In the example of FIG. 3, the rasterizer 310 translates triangles to pixels using interpolation. Among its various functions, the rasterizer receives vertex data, determines which pixels correspond to which triangle, and determines shader processing operations that need to be performed on a pixel as part of the rendering, such as color, texture, and fog operations.

The rasterizer generates a pixel packet for each pixel of a triangle that is to be processed. A pixel packet is, in general, a set of descriptions used for calculating an instance of a pixel value for a pixel in a frame of a graphical display. A pixel packet is associated with each pixel in each frame. Each pixel is associated with a particular (x,y) location in screen coordinates. In one embodiment, the graphics system renders a two pixel-by-two pixel region of a display screen, referred to as a quad.

Each pixel packet includes a payload of pixel attributes required for processing (e.g., color, texture, depth, fog, x and y locations, etc.) and sideband information (pixel attribute data is provided by the data fetch stage 330). A pixel packet may contain one row of data or it may contain multiple rows of data. A row is generally the width of the data portion of the pipeline bus.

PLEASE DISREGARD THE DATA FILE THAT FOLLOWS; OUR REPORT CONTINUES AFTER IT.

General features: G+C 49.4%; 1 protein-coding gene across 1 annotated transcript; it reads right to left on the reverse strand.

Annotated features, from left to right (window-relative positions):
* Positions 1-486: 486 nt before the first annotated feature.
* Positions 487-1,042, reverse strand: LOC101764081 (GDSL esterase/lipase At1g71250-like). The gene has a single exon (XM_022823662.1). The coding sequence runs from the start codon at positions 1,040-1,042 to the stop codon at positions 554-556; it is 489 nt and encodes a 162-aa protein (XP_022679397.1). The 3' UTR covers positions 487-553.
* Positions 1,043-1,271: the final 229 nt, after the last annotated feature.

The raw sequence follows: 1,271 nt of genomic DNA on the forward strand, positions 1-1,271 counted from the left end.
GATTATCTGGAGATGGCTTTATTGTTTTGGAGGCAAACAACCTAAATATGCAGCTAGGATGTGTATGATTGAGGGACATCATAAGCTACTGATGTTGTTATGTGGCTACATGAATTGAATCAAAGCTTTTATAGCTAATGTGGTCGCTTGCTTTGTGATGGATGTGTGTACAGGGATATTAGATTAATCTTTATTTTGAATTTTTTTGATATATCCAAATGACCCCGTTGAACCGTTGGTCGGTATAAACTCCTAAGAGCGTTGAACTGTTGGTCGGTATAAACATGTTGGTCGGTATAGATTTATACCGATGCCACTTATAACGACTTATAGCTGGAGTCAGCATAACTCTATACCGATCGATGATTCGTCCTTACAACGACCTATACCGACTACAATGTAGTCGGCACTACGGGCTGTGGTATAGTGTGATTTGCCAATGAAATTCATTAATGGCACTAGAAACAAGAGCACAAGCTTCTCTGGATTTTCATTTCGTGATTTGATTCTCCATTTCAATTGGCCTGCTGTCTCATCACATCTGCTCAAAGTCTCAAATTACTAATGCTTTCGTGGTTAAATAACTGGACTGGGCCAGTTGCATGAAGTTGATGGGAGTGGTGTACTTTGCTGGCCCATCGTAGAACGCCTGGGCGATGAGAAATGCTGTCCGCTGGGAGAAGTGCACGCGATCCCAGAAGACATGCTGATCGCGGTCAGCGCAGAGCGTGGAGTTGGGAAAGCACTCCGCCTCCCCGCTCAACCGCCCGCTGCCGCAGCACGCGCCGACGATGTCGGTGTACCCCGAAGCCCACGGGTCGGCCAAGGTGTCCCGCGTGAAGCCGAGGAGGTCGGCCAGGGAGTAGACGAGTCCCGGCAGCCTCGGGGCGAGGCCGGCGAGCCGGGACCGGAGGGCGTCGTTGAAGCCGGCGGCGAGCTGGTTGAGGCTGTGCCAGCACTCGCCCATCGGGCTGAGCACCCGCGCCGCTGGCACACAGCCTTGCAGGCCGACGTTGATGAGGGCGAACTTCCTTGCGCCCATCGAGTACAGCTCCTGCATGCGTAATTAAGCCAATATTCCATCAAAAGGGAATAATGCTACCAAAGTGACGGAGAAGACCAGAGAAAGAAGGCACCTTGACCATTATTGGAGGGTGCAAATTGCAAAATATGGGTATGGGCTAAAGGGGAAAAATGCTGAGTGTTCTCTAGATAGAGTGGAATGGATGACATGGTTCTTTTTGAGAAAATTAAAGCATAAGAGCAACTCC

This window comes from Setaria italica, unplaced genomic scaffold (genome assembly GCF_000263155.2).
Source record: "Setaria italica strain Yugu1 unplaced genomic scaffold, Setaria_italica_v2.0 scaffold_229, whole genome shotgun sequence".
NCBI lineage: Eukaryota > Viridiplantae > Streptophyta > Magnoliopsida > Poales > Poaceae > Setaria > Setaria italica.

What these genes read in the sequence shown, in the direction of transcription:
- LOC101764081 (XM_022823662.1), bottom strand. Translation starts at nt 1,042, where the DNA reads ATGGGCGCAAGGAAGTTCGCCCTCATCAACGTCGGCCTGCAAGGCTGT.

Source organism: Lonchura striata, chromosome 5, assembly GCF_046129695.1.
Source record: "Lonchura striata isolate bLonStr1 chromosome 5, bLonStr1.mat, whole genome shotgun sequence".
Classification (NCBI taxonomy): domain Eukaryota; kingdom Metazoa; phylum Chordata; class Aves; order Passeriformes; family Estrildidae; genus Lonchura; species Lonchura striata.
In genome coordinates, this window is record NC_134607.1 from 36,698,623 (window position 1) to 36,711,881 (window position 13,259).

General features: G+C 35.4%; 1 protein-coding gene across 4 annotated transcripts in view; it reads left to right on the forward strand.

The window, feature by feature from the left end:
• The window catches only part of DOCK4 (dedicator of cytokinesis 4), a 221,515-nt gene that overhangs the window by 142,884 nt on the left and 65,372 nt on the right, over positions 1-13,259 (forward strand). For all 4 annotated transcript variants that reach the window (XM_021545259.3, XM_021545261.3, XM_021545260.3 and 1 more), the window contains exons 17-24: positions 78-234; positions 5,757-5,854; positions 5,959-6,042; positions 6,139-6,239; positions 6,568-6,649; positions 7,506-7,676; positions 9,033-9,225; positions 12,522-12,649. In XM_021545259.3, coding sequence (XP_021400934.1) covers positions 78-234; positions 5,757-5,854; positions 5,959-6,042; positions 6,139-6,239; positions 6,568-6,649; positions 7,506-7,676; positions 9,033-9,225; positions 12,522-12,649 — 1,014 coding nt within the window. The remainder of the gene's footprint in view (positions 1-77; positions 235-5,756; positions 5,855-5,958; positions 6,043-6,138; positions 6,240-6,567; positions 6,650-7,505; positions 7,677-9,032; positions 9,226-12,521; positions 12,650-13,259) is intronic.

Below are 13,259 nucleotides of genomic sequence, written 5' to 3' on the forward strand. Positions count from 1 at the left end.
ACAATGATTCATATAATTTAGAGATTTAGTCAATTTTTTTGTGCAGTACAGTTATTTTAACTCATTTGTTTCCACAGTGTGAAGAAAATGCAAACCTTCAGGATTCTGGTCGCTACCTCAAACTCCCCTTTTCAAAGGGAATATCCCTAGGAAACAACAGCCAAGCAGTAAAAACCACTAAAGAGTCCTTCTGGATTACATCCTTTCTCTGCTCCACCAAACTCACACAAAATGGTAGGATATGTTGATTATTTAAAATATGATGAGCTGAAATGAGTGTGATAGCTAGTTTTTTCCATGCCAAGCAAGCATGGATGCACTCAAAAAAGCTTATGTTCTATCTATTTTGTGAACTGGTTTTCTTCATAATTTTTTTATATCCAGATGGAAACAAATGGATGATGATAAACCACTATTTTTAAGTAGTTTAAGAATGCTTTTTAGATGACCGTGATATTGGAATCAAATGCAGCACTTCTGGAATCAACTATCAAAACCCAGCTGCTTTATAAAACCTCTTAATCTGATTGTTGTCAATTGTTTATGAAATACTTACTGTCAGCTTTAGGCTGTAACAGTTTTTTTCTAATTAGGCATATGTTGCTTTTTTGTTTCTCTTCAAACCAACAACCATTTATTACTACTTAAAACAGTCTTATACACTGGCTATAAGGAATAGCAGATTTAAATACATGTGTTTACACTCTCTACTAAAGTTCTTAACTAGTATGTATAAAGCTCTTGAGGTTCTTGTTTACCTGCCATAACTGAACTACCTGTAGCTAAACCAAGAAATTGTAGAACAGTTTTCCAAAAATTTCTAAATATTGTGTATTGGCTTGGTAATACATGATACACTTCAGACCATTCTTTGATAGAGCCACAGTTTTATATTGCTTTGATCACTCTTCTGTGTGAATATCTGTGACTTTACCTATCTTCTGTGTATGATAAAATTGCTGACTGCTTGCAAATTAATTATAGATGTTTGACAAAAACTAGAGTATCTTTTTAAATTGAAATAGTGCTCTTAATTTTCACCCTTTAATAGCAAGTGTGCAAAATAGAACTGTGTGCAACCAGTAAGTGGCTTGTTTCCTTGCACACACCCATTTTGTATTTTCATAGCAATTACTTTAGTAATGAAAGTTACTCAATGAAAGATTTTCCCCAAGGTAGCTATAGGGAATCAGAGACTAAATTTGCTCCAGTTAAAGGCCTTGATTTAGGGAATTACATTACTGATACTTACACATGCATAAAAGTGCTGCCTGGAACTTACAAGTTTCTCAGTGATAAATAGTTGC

The data fetch stage fetches data for pixel packets. Such data may include color information, any depth information, and any texture information for each pixel packet. Fetched data is placed into an appropriate field, which may be referred to herein as a register, in a row of pixel data prior to sending the pixel packet on to the next stage.

From the data fetch stage, rows of pixel data enter the arithmetic logic stage 230. In the present embodiment, one row of pixel data enters the arithmetic logic stage each clock cycle. In one embodiment, the arithmetic logic stage includes four ALUs 0, 1, 2 and 3 (FIG. 5) configured to execute a shader program related to three-dimensional graphics operations such as, but not limited to, texture combine (texture environment), stencil, fog, alpha blend, alpha test, and depth test. Each ALU executes an instruction per clock cycle, each instruction for performing an arithmetic operation on operands that correspond to the contents of the pixel packets. In one embodiment, it takes four clock cycles for a row of data to be operated on in an ALU—each ALU has a depth of four cycles.